Huizinga defines the conceptual space in which play occurs. And some of the serious games today create the virtual universe in which conflicts occur.
There is nothing you cannot make a game about. What is a game, after all? To create a game, you just need a topic and a virtual universe. You then put people in it and assign them tasks.
Combining virtual experiences with the act of reporting games can be a way of representation. Take Dafur is Dying as an example. And yes, Darfur is a special case because coverage is there, but we do not know why so very little has happened.
When it comes to serious conflict gaming, a big question remains open: How do we deal with the exposure offered by such interactive games?
But for now, let’s go back to the product. Here a few other examples of games. Serious games. Food Force is a game in which a major crisis has developed in the Indian Ocean, on the island of Sheylan. A team is being sent in to step up the World Food Programme’s presence there and help feed millions of hungry people.
Against All Odds creates an environment in which you are living in great danger and must flee your country. The question is: Will you survive?
A World Without Oil – yet another collaborative tool, imagining of the 32 weeks of global oil crisis.
Or, to play the bad guys and learn more, you can try Oligarchy and do what the rich big oil companies do: “lie, steal, cheat, bribe politicians, bribe scientists to give false reports and ignore Greenpeace.”
Chevron’s Energyville. Piano music in the background. The beginning of a movie in which all ends up as you want to, the game’s message being that it depends on you whether you provide enough power to meet the energy demands of your city – or not.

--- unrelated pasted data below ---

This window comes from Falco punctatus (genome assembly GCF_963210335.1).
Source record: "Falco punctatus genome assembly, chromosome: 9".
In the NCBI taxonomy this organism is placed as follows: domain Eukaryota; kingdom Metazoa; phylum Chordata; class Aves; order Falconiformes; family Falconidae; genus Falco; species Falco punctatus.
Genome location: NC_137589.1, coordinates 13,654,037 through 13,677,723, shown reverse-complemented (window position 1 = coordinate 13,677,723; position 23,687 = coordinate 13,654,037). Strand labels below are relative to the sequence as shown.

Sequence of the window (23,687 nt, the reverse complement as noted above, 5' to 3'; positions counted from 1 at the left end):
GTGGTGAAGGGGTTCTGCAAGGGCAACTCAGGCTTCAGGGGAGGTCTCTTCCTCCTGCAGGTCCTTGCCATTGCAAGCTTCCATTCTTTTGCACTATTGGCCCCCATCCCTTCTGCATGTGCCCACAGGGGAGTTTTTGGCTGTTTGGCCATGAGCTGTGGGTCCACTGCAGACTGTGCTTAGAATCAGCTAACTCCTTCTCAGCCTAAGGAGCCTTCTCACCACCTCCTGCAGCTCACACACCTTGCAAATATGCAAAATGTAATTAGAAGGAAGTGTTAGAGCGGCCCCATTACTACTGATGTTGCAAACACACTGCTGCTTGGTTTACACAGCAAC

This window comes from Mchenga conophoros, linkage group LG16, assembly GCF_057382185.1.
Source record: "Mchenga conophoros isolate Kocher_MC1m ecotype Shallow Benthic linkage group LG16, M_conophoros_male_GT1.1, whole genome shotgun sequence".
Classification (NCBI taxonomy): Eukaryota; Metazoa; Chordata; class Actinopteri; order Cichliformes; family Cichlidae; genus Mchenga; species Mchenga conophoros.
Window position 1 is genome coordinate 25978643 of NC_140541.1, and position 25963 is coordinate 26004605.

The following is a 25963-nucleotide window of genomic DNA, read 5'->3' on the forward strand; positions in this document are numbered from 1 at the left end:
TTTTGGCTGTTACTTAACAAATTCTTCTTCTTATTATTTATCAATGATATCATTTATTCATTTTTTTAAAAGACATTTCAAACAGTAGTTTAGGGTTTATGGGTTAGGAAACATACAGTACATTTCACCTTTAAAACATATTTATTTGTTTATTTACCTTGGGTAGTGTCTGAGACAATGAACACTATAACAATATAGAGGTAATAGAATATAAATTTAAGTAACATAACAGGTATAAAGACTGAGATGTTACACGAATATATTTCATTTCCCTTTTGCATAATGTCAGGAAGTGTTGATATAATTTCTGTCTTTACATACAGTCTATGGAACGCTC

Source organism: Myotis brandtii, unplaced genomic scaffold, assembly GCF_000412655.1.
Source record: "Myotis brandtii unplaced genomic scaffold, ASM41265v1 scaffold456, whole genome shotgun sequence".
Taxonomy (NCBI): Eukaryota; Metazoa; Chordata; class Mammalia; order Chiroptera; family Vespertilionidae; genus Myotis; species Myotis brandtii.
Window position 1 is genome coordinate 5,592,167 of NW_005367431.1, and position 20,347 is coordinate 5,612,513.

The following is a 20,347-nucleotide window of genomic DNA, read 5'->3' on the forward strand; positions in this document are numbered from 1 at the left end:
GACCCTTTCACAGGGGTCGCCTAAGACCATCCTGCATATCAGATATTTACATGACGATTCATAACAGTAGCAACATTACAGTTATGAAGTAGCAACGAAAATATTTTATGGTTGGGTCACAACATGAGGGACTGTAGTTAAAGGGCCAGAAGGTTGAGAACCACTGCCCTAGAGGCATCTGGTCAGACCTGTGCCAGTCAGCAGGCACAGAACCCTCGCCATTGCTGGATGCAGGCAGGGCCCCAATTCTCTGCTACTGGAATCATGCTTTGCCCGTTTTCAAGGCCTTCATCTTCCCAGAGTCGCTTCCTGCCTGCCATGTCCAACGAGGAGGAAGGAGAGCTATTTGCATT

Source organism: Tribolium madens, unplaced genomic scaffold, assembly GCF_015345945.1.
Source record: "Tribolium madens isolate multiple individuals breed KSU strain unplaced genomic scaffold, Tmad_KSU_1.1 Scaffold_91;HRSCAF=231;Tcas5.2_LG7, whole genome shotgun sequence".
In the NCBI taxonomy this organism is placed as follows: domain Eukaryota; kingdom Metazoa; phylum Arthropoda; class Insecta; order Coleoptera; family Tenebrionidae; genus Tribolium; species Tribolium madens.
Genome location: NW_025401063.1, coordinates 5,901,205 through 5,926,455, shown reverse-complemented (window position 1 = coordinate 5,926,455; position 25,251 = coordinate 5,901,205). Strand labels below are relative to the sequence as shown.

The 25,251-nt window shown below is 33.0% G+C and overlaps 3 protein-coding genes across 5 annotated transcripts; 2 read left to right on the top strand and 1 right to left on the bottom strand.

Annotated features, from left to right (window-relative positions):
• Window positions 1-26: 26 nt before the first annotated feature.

These are just a few examples. Serious games are out there and are being used. By schools, museums or – very much so – by the military. Journalists however do not seem to be playing such games – yet.
This game’s task can be explained in a simple way. You are a journalist in Palestine and your task is to write a story about, let’s say, check points. You can choose your perspective: it’s the Israeli, the Palestinian, or the outside (call it “neutral” perspective). Your mission: find informants, gain their trust and get their story. Your goal is to put a story together into an article, the result being its appearance into a newspaper.
There are many educational layers to this game. And this is where I would say that games could be relabeled “the fun side of e-learning.” For Palestine, real people’s accounts and real pictures were used to create the environment. There is reference to human rights, terrorism and media. You learn how to compile a good quality journalistic article and, at the same time, write from different perspectives.
Yes, it can be a very frustrating experience when it comes to Palestine. Simon Egenfeldt-Nielsen agrees on this point. But, as he points out, the Palestine game offers the experience of what is going on. The purpose of the game is to make the player understand the atmosphere of daily experiences in the Palestinian territories.
The Palestine game is only one of the Global Conflicts game series. Another example would be Latin America: You arrive in Mexico at the US border with a bag full of journalistic ambitions. But, as you know, Latin America is one of the most turbulent, violent and poverty-stricken places on the planet.
Such games are there to inform and reinforce a dialogue. They are there for young people that would otherwise not get such information from other sources. Simon admits: When games actually work, they are less fun. But still, they are a powerful tool.
The Palestine game was created to inform a western public, mostly in schools. But the game will possibly be distributed by the Peres Center for Peace in the Middle East as well. As for the Latin America game, it will be soon translated into Spanish and Portuguese.